Thursday, November 26, 2015

Richard Gere and Carey Lowell Share Their Love of Yoga at the Bedford Post Inn

You don’t have to be an avid practitioner of yoga to visit the Bedford Post Inn. But it seems a shame, somehow, to stop at this bucolic setting and not take advantage of the Yoga Loft, a light-filled former barn that overlooks a zen garden. And for those who spend a night in one of the inn’s eight rooms, a free yoga class is part of the deal.

Opened in 2007 by husband-and-wife actors Richard Gere and Carey Lowell and partner Russell Hernandez, the inn is known as much for its restaurants and related comforts as it is for its unique yoga program. Only a few years after opening, the Bedford Post Inn was named a member of the prestigious Relais & Chateaux organization of boutique hotels.

“We’re on the smallest end of the spectrum,” says general manager Peter Ruvolo. “We’re very proud and lucky to be a part of it.”

Nestled on 14 acres in Bedford, Westchester County, just under an hour’s drive from New York City, the property has original structures that date back to before the Revolutionary War. A restaurant called Nino’s was located there from 1953 to 1994. But when Gere, Lowell and Hernandez decided to buy the property, it was in disrepair.

“This was their brainchild. They live in the area, and they kept going by this property, which was lying fallow,” says Ruvolo. “They wanted a place for the community, a beautiful setting, where people could do their yoga and relax. They also wanted it to be an oasis for travelers.”

Visitors to the inn come from all over the world, but a substantial number of patrons are local. They take yoga classes, which are offered daily, and dine at The Farmhouse, the less formal Barn, or get takeout coffee and pastries from The Bakery Within the Barn. The emphasis at all three is on fresh, healthful ingredients.

“We try to source local farmers as much as possible, and we work with several in the area,” says Ruvolo. “We do organic when we can. We have a foraging program. The owners have about 100 acres behind us, where there are berries, wood sorrel, mustard greens, and other wild edibles. One of the things we’re thinking about for the future is having guests at the inn go out and forage with the chef if they like.”

Executive Chef Jeremy McMillan first worked at the inn as part of its opening team. He was chef de cuisine under Chef Brian Lewis, overseeing daily kitchen operations until a year later, when he moved to New York City to become sous chef at the Michelin-starred A Voce Madison. He helped launch A Voce Columbus as Chef de Cuisine, which opened to wide acclaim and was named one of the three best new restaurants in the U.S. in 2009 by The Wall Street Journal and received a Michelin star a year later.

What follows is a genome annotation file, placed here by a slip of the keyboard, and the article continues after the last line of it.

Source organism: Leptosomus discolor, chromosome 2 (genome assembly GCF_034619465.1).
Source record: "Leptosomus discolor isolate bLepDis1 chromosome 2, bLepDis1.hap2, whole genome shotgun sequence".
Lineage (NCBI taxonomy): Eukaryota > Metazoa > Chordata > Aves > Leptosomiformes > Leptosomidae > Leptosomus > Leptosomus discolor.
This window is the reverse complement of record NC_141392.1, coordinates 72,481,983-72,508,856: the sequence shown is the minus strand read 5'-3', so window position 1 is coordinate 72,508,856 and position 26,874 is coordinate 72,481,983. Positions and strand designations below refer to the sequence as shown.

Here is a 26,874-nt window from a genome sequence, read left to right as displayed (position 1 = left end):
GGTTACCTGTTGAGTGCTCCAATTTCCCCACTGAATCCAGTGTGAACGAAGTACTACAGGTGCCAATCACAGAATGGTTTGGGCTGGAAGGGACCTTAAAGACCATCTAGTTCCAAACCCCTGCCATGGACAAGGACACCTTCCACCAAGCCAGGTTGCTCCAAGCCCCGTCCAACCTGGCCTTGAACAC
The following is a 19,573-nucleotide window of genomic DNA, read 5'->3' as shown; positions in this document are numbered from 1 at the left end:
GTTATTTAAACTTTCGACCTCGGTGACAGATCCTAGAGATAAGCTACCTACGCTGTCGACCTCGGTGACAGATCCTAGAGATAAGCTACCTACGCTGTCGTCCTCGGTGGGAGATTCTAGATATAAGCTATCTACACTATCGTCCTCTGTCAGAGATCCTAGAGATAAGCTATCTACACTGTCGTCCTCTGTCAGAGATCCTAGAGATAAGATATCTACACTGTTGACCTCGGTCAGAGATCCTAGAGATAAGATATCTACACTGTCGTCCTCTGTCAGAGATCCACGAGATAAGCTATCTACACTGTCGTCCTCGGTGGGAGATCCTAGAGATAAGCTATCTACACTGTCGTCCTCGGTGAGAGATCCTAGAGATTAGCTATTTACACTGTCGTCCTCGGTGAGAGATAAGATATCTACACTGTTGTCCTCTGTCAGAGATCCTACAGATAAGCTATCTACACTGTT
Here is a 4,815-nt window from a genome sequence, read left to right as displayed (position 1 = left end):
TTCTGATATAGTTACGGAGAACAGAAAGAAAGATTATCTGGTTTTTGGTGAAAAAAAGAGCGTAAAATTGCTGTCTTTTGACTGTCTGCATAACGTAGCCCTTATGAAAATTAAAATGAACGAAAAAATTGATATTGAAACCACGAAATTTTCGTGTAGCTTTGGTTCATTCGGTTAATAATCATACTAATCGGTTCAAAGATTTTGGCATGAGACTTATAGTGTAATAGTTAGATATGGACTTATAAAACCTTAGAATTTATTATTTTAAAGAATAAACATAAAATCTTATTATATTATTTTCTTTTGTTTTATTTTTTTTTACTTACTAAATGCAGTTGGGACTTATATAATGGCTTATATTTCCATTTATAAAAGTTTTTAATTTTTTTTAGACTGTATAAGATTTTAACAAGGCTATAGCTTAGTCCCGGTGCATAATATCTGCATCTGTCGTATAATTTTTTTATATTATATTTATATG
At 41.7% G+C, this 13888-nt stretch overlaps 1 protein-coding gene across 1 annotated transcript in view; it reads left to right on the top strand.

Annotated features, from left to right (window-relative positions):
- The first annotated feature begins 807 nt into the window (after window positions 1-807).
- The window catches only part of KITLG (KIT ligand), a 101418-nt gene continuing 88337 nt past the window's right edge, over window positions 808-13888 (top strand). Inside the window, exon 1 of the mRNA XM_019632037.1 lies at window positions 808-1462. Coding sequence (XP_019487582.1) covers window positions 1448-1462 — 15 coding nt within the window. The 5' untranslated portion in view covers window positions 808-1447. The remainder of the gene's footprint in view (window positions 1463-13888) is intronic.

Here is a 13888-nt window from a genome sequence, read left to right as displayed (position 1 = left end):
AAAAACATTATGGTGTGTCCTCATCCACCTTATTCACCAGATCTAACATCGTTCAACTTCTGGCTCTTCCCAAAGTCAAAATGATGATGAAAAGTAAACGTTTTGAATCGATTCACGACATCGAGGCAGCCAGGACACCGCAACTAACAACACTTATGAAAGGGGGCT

But the Bedford Post still called to him, and in 2010 McMillan returned as Executive Chef. The Farmhouse is open for dinner and blends Italian traditions with seasonal and local ingredients. The less formal Barn offers classic country cuisine. There are several private dining options, including a Chef’s Table and Wine Cellar.

Situated atop The Barn restaurant is the Yoga Loft, where there are daily classes in different forms of yoga as well as the Feldenkrais form of therapeutic technique. Workshops on such topics as Fundamentals of Tibetan Medicine and aromatherapy are given by experts. “Because Mr. Gere practices yoga, he felt it was something he wanted to bring to the local community,” Ruvolo says. “He really wanted people in Bedford to have access to this.”

As for the guest rooms, “think Restoration Hardware,” says Ruvolo, referring to the chain of home decor stores. “Some of them have fireplaces. Some have terraces. The whole property was designed by Carey Lowell and her architect, so it has a cohesive style. It’s simple and elegant, with a lot of whitewashed wood.”

Stones that were excavated when the builders were creating a geothermal heating system were repurposed when possible. Some of the timbers in the rooms and the Yoga Loft come from lumber on the property. A long table in The Barn restaurant is made from the floors of reclaimed box cars.

The inn is open year-round. An increasing number of guests come from New York City for a weekend getaway. “It’s a quick jaunt, and a great way to get someplace in an hour that feels like much further away,” Ruvolo says. “It feels like you’re in Vermont.”


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